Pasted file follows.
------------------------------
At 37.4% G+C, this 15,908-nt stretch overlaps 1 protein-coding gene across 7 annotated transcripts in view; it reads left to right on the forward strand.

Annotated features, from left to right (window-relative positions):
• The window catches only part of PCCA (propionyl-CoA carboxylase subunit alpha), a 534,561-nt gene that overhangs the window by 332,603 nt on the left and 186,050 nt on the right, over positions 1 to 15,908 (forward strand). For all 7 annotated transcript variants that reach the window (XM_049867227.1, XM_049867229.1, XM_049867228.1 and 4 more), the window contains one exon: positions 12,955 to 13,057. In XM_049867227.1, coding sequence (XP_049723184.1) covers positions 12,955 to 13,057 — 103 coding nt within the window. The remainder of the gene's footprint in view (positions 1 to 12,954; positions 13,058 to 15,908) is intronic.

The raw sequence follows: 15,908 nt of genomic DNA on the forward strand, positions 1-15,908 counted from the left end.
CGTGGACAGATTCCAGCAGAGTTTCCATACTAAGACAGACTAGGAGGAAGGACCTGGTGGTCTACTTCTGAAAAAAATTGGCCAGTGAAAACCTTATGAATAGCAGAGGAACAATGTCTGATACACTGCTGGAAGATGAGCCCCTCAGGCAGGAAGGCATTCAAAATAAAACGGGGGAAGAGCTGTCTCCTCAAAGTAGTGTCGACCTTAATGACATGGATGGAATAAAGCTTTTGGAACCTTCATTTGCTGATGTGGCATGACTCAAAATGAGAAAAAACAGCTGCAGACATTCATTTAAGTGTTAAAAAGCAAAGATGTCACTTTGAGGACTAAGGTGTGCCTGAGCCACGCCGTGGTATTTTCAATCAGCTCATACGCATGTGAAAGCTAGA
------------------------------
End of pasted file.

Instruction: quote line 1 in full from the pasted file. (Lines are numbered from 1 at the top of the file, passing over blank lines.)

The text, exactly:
At 37.4% G+C, this 15,908-nt stretch overlaps 1 protein-coding gene across 7 annotated transcripts in view; it reads left to right on the forward strand.